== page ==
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    Two Visions of America by Don Jans

    California Sees 65.6% Increase In Six-Figure Jobs

    Mike LaFirenza

    One of the COVID-19 pandemic’s most significant long-term effects on the economy could be rising wages. With widespread shortages in the labor market reported this summer, many employers—particularly those with lower-wage employees—have tried to entice workers with improved compensation and benefits. These trends have led to the fastest rates of wage growth since the Great Recession, especially among the lowest earners.

    But lower-wage professions still have a long way to go to match the strong rates of wage growth for higher-income jobs over the last few decades. According to data from the Economic Policy Institute, inflation-adjusted wage growth from 1979 to 2019 for a worker at the 10th percentile of wages was a mere 3.3%. For the median earner, wages grew 15.1% over that span, while for 95th percentile earners, wages were up 63.2%.

    These divergent trends have driven up the share of Americans in high-earning professions and created larger gaps between higher and lower ends of the income spectrum. Twenty years ago, only 0.7% of American workers were in jobs that typically paid more than $100,000 per year. By 2015, that share was 3.8%. And in the last five years alone, the percentage of American workers in six-figure jobs more than doubled to 7.9% in 2020.

    One field that may be contributing to the growth rate of high-paying jobs nationwide is tech: software developers and computer and information systems managers—both of which have faster growth rates than most other professions—currently combine for more than 1.9 million high-paying jobs. But while fast-growing tech jobs and more specialized fields like law, health, or finance often get the attention, the most common six-figure profession is general and operations managers. More than 2.3 million U.S. workers fill this role, which is common in organizations of all types across the public and private sector, and it has a median annual income of $103,650.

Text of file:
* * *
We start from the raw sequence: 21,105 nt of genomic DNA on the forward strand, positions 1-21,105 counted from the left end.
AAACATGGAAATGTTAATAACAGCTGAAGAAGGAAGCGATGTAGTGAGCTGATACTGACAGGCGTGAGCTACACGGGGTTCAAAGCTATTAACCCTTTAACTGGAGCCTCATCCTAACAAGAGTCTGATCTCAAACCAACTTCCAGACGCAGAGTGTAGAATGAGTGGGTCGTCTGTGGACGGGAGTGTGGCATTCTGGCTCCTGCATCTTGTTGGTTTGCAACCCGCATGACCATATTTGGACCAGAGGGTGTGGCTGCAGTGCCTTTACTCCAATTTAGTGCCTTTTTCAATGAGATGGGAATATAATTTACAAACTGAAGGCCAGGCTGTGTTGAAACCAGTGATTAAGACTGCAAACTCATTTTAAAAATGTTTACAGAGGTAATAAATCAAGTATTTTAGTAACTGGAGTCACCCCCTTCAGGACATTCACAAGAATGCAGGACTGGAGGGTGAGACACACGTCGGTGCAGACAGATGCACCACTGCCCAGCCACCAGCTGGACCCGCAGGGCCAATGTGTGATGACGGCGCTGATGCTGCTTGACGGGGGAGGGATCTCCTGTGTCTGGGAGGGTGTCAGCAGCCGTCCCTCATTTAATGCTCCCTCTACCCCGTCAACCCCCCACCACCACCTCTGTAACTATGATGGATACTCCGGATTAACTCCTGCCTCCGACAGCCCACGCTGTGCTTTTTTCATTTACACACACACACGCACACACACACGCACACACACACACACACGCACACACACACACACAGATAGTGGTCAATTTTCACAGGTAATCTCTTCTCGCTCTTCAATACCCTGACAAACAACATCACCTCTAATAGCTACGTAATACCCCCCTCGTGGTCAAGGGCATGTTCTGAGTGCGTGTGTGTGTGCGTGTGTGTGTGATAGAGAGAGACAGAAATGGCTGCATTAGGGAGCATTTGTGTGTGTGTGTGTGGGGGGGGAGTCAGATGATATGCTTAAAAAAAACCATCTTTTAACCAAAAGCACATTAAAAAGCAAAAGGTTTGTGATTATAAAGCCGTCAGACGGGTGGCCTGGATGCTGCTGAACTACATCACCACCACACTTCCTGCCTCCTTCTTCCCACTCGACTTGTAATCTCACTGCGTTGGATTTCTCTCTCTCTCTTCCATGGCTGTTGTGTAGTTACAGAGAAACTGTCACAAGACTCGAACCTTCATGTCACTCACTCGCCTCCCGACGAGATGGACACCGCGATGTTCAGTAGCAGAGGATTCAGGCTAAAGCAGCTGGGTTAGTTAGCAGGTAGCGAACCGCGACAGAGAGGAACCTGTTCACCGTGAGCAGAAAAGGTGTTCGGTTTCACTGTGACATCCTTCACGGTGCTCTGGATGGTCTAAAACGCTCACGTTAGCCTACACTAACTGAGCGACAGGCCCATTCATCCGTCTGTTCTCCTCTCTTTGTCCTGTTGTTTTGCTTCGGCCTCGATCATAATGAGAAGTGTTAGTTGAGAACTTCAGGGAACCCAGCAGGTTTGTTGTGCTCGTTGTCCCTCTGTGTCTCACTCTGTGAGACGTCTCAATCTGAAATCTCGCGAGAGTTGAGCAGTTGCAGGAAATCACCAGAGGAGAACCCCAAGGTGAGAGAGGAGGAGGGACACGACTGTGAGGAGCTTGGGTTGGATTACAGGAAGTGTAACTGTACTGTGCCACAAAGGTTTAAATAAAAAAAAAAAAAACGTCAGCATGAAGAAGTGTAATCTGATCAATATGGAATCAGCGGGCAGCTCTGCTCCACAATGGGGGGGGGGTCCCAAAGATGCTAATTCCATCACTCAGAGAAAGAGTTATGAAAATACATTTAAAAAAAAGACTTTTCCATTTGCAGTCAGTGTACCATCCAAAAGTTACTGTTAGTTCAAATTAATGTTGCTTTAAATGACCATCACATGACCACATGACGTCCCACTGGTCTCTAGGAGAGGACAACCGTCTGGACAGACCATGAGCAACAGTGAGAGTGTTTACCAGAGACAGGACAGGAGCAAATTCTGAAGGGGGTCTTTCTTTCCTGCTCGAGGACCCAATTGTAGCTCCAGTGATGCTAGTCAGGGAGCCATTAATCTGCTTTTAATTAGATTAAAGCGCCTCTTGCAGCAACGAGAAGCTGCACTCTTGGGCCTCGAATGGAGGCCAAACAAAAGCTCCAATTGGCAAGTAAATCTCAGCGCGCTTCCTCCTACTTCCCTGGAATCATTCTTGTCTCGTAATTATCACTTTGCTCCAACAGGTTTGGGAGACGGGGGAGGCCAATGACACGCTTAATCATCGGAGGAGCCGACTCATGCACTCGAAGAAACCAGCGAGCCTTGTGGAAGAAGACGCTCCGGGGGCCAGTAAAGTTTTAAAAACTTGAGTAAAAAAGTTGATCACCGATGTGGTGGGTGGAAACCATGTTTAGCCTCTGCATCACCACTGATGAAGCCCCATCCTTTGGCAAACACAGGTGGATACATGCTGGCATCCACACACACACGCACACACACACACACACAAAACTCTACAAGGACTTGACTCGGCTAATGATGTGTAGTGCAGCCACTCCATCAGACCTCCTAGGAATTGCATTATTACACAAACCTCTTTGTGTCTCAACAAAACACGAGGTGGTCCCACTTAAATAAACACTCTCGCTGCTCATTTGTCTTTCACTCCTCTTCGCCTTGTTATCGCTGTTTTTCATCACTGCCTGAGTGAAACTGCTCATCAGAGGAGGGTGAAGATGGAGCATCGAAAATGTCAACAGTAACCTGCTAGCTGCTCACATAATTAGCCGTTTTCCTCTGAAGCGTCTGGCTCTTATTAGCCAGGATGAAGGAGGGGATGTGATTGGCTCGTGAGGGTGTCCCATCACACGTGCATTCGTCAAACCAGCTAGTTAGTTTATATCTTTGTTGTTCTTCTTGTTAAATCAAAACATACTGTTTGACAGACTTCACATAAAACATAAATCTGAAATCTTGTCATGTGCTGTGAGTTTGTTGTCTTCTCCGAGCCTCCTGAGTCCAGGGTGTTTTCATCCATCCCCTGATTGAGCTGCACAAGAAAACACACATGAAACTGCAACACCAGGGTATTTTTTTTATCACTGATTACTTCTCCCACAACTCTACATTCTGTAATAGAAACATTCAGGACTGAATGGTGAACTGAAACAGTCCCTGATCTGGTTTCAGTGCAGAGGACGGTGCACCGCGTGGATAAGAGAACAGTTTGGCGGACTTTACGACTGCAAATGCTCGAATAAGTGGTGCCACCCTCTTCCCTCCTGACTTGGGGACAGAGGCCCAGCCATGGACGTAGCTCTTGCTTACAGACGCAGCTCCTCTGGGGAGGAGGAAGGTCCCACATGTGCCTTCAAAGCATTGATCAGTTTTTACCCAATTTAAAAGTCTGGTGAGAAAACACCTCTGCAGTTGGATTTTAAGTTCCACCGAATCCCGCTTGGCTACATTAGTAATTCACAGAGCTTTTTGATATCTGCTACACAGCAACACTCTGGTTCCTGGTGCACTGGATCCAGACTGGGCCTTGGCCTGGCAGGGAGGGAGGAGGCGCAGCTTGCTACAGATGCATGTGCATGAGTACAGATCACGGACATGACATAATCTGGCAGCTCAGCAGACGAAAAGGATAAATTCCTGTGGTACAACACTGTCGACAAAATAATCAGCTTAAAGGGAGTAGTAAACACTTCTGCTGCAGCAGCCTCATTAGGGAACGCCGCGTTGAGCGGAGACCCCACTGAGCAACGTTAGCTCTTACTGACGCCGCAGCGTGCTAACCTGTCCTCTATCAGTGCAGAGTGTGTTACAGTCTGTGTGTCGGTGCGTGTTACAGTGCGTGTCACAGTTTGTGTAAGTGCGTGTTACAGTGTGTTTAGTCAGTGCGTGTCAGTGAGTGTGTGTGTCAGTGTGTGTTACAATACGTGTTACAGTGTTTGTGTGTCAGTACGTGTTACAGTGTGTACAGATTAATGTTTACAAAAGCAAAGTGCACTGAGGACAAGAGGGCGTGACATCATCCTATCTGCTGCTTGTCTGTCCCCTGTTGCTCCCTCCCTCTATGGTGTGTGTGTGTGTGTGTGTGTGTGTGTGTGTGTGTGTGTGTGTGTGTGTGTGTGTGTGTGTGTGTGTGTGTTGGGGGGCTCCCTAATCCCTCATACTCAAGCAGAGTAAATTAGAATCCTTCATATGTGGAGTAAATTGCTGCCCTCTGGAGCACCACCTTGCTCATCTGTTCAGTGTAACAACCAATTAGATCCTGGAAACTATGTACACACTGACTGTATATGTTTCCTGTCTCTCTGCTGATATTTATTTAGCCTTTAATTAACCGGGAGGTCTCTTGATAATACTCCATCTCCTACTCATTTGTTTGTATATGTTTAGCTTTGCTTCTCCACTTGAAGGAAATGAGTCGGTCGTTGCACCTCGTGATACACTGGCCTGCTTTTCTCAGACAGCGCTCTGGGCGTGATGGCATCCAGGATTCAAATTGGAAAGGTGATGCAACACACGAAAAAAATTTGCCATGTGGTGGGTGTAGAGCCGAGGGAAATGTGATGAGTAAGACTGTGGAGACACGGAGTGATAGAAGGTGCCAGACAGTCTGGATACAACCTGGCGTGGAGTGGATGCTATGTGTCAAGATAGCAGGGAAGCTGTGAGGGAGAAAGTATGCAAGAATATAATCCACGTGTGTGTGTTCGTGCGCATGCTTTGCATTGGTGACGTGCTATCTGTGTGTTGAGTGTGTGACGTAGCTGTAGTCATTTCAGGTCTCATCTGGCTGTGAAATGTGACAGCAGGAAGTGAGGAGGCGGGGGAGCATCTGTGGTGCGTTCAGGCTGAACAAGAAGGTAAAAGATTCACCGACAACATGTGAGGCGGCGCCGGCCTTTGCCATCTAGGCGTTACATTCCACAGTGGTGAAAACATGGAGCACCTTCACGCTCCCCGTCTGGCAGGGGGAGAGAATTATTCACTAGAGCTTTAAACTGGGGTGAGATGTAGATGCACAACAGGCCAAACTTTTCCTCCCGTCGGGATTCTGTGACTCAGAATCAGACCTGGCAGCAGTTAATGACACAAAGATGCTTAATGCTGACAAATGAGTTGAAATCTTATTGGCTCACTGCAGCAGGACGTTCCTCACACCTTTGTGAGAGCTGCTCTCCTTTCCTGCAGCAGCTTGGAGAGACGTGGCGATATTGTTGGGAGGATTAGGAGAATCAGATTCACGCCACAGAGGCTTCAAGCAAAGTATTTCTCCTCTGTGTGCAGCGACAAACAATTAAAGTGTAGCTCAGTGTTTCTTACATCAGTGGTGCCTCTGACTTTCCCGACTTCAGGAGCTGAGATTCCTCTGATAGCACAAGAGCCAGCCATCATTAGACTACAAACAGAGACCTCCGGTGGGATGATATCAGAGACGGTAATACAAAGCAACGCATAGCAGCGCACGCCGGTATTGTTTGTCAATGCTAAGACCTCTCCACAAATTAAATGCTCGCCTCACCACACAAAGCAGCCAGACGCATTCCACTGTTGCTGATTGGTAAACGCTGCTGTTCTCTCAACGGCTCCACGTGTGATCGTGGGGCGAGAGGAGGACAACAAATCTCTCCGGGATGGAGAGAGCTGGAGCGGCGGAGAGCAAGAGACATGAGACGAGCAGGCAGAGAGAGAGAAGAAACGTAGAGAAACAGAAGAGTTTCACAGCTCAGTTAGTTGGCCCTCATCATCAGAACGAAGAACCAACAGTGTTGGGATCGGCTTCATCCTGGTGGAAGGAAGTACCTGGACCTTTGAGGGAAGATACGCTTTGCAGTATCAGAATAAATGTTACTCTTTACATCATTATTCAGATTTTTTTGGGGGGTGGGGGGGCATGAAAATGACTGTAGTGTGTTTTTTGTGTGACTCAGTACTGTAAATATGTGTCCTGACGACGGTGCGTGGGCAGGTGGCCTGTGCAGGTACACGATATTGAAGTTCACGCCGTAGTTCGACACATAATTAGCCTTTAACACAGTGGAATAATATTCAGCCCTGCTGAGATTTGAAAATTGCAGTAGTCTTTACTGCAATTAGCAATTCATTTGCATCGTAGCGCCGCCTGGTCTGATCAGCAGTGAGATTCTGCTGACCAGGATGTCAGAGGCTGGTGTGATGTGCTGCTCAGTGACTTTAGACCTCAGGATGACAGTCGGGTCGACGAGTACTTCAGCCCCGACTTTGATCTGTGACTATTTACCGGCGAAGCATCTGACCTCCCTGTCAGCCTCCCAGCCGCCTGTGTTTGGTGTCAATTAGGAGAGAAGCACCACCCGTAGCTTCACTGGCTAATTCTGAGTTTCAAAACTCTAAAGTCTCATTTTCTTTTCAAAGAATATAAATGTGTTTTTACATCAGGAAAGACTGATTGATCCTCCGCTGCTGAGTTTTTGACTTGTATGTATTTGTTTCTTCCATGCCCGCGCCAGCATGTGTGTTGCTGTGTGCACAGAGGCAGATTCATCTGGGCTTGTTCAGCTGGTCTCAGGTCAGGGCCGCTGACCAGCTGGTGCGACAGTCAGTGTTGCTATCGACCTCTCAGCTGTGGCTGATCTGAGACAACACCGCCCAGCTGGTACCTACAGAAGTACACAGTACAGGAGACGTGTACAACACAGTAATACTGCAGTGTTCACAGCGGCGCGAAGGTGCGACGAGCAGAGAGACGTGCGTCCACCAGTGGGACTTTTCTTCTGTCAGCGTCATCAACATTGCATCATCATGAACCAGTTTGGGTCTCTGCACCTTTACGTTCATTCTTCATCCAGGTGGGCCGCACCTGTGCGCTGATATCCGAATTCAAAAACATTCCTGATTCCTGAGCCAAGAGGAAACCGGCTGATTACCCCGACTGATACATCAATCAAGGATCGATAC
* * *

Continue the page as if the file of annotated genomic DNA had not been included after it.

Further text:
In addition to being concentrated in certain fields, high-paying jobs are also geographically concentrated. Six-figure salaries are most common in coastal states including California, Massachusetts, Maryland, and New York, where the population tends to have greater educational attainment, cost of living is higher, and high-paying industries like tech, business, law, and health and life sciences are more prevalent. But even many parts of the country where these jobs are less common are seeing growth. Six-figure jobs more than tripled in Hawaii from 2015 to 2020, and ten other states—mostly in the Mountain West and upper Midwest—had a growth rate for six-figure jobs of more than 100% over the same span. Many of these states are proving more attractive to employers and professionals seeking lower-cost locales.

    At the local level, low costs can also be a major draw for companies looking to grow or expand, along with access to a strong labor supply or top universities. These factors have boosted the growth of high-paying jobs in metros like Nashville, Phoenix, and others as they have emerged as viable alternatives to established centers like New York or the Bay Area.

    To determine the locations with the largest growth in high-paying jobs, researchers at Stessa calculated the percentage change in employment in six-figure jobs from 2015 to 2020 using data from the U.S. Bureau of Labor Statistics. In the event of a tie, the location with the greater percentage of total employment in six-figure jobs for 2020 was ranked higher. For the purpose of this analysis, employment in six-figure jobs was defined as total employment in occupations with a median annual wage of $100,000 or more.

    The analysis found that California experienced a 65.6% increase in six-figure jobs between 2015 and 2020, while the U.S. on average saw a 110.0% increase. Here is a summary of the data for California:

    • Percentage change in six-figure jobs (2015–2020): +65.6%
    • Percentage of total employment in six-figure jobs (2020): 16.2%
    • Total employment in six-figure jobs (2020): 2,667,350
    • Total employment in six-figure jobs (2015): 1,610,600
    • Median annual wage across all occupations (2020): $47,290

    For reference, here are the statistics for the entire United States:

    • Percentage change in six-figure jobs (2015–2020): +110.0%
    • Percentage of total employment in six-figure jobs (2020): 7.9%
    • Total employment in six-figure jobs (2020): 11,041,870
    • Total employment in six-figure jobs (2015): 5,258,660
    • Median annual wage across all occupations (2020): $41,950

    For more information, a detailed methodology, and complete results, you can find the original report on Stessa’s website:

    Mike LaFirenza writes for Lattice News Wire

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